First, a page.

The same mine flooded again in 1884, this time causing the death of nine colliers. Their bodies were never recovered and the pit was sealed and closed.

There were fatalities at Ashworth Colliery in 1865 when the two Lord brothers and the two Howarth brothers were trapped after a roof collapsed while they were removing a pillar of coal. Their workmates struggled for two hours to free them but John Lord and Thomas Howarth were both dead, while Richard Howarth was ‘so seriously injured that there is no hope of recovery’.

John Ashworth of Norden was trapped underground in knee-deep in water for 40 hours in Close Barn Pit, Birtle Dene, following another roof collapse in 1886. There were numerous other local mining deaths over time, including the following people:
  • J Marsden, Pilsworth, 1851, entangled in pumping gear
  • James Booth, Wolstenholme Fold, 1859, roof collapse
  • Patrick O’Connor (age 13), 1859, Birtle, crushed by a wagon
  • J Clegg, Birtle Bank, 1861, hit by falling bucket in the shaft
  • WH Sykes (age 11), Ashworth, 1862, crushed by tub-wagon
  • James Turner, Pilsworth, 1863, suffocated by blackdamp (gas)# after descending into an old shaft without lowering a light to check it was safe.
  • Robert Brierley, Ashworth, 1863, explosion
  • Samuel Ogden, Pilsworth, 1864, suffocated by blackdamp coming from old workings
  • William Lever, 1867, Cob House, Birtle, fell down shaft
  • William Aitchinson (boy), Ashworth, 1873, crushed by tub-wagon
  • Abraham Smith, 1874, Birtle, accidental explosion of gunpowder
  • James Ashworth, 1878, Knowl, roof collapse
  • William Turner, 1893, Gristlehurst, piece of roof coal (a 10kg piece of roof coal fell on his neck, injuring his spine)

There was more tragedy even after most of the mines had closed. During the General Strike of 1926, men from Heywood and Bury used to dig for coal at Birtle Dene, and one of them was killed when the tunnel they had carved into the hillside collapsed.

Decline of the Mines
The decline of the local textile industry, coupled with improvements in coal transport, led to the demise of mining around Heywood. When the Ashworth Colliery closed in 1898, about 80 people lost their jobs.

The abandonment plans below show just how extensive mining in that area was. Some shafts were up to 130 metres deep, and tunnels were often only 50 cm high! Pillars of coal were left in place between tunnels to support the roof. Some were removed as the mine closed, but others were left in place to support surface structures such as Ashworth Hall and St James’ Church. There are similar underground networks around other former collieries in Heywood. This has led to occasional collapses in the 20th century, such as one near the town end of Bamford Road that resulted in a row of terraced houses subsiding there.

Extent of shafts near Ridd Pit. (Heywood Living Memories #44)

Despite the closure of most local mines, coal continued to be the primary fuel used for heating homes in Heywood until well into the 20th century, and the remains of the derelict collieries were scavenged in times of hardship. During the 1930s children were often sent to places like Ridd Pit, Birtle or Hooley Clough to pick out nuggets of coal from the shale tips there. Better quality coal could be scavenged at the end of the day when workers cleared the coke furnaces at Heywood Gasworks at Hooley Bridge, where a small cart could be filled with coke for sixpence.

Drift mining continued at Bamford Closes, Red Lumb, until 1950, and nearby mines at Rooley Moor and Syke also remained open. However, by 2007 only two pits on the entire Lancashire Coalfield were still working, down from the thousands of the 19th century. During the remainder of the 20th century the reminders of this harsh industry, such as the chimney at Ridd Pit, slowly disappeared from the Heywood landscape. Old pit shafts were filled and capped with concrete markers, and these (along with the occasional name such as Coal Pits Farm and Mine Street) are now some of the very few physical indications that Heywood also has a coal mining history. There is (or maybe was, at least until the 1980s) also remains of old pit workings and a pit road at Four Acre Mill, the highest of the old Cheesden Mills.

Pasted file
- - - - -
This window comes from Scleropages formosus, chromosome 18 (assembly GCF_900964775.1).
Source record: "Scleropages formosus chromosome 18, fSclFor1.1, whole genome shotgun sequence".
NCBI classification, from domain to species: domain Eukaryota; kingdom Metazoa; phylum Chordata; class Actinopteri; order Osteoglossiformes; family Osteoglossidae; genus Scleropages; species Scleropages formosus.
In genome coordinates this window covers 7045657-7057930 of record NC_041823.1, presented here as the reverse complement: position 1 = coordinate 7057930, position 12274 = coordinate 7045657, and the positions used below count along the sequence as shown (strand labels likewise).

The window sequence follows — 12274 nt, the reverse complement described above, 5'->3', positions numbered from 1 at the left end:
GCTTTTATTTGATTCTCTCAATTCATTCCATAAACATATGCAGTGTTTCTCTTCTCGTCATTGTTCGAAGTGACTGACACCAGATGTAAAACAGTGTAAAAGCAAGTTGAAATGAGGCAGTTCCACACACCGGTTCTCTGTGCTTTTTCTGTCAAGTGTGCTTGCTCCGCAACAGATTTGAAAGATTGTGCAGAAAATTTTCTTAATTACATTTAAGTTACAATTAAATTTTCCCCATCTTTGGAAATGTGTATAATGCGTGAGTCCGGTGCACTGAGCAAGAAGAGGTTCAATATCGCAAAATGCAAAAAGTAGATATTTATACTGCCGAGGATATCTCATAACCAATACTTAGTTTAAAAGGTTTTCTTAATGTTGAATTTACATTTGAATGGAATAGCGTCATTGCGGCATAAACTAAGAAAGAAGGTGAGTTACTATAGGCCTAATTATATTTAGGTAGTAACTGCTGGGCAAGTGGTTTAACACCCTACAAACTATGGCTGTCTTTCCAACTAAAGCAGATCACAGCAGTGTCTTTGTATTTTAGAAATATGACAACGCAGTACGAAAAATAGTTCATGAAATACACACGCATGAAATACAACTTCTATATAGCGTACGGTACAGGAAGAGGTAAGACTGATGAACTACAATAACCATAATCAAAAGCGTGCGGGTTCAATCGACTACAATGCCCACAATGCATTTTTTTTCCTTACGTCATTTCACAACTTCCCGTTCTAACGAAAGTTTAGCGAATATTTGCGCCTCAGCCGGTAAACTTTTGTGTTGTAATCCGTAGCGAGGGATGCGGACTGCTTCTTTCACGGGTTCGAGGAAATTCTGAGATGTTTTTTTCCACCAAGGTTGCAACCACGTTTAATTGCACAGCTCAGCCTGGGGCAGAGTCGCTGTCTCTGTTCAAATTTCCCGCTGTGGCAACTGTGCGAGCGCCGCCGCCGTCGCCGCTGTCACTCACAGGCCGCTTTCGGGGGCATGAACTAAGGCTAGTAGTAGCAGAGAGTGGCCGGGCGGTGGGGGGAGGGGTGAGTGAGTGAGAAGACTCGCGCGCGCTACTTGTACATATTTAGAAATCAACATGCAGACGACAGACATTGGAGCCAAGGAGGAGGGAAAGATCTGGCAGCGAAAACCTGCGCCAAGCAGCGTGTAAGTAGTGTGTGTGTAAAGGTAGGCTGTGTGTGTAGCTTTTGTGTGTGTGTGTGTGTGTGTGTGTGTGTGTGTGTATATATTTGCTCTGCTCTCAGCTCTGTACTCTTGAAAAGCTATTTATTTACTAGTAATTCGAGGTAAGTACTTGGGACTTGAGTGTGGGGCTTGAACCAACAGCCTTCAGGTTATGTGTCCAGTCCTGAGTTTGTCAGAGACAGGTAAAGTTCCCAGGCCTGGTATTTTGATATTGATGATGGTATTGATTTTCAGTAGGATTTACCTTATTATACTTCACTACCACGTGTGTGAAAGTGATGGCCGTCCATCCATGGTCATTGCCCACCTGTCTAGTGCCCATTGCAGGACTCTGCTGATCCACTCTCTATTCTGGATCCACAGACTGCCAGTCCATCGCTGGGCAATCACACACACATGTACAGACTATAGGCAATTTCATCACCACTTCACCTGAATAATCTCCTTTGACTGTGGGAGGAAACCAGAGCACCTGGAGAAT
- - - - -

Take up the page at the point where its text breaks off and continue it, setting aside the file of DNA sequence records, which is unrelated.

The mines are gone, but the dirty history of mining in Heywood is not forgotten.


An excellent overview of conditions inside a mine can be seen in this video about an old mine shaft that was discovered during construction of the M66 in 1976:

* A Sough, or Day Eye, was a drainage channel for water inside mines. They ran to outlets in hillsides which needed to be lower than the bottom of the mine.
#  Blackdamp is a mixture of unbreathable gases left after oxygen is removed from the air, typically consists of nitrogen, carbon dioxide and water vapour.
   Related pages   

  • Owen Ashmore, The Industrial Archaeology of North-West England, Manchester University Press, 1982. 
  • The Coal Authority, 'Interactive Map Viewer'. (website)
  • Captain Fold Pit Disaster’, Heywood Advertiser, 1 June 2005 
  • Coalmining History Resource Centre, Coalmining Accidents and Deaths
  • ‘Owd Alf’, ‘Ashworth Mines’, Heywood Living Memories, Heywood Memories Society, vol.48, Summer 2002. 
  • Edith Bertwistle, ‘More About the Collieries’, Heywood Living Memories, Heywood Memories Society, vol.45, Autumn 2001. 
  • Hannah Haynes, Heywood, Chalford Publishing, 1997. 
  • Cliff Lever, ‘More Snippets from a Heywood Childhood’, Heywood Living Memories, Heywood Memories Society, vol.2, October 1990. 
  • William Robertson, Old & New Rochdale and its People, Kessinger People, 1888. 
  • Rochdale Council, ‘History of Industry in Heywood’, (from Heywood Town Guide, 1950s). 
  • AV Sandiford and TE Ashworth, The Forgotten Valley, Bury and District Local History Society, 1981. 
  • John Slawson, ‘Coal Mining in Heywood’, Heywood Living Memories, Heywood Memories Society, vol.4, Summer 1991. 
  • Unnamed author, ‘Ashworth Undermined’, Heywood Living Memories, Heywood Memories Society, vol.44, Summer 2001.


A coal pit on the Hopwood Hall Estate was known locally as Nancy Coalpit. A wagon road took coal from the pit to the canal and the railway at Hopwood. Lady Hopwood insisted all the coal from her pit was washed before it was sold. She would spot any chimney omitting dirty smoke whist collecting rents around Hopwood in her pony and trap.

The unknown author you mentioned of Ashworth Valley Undermined is Eric Haworth.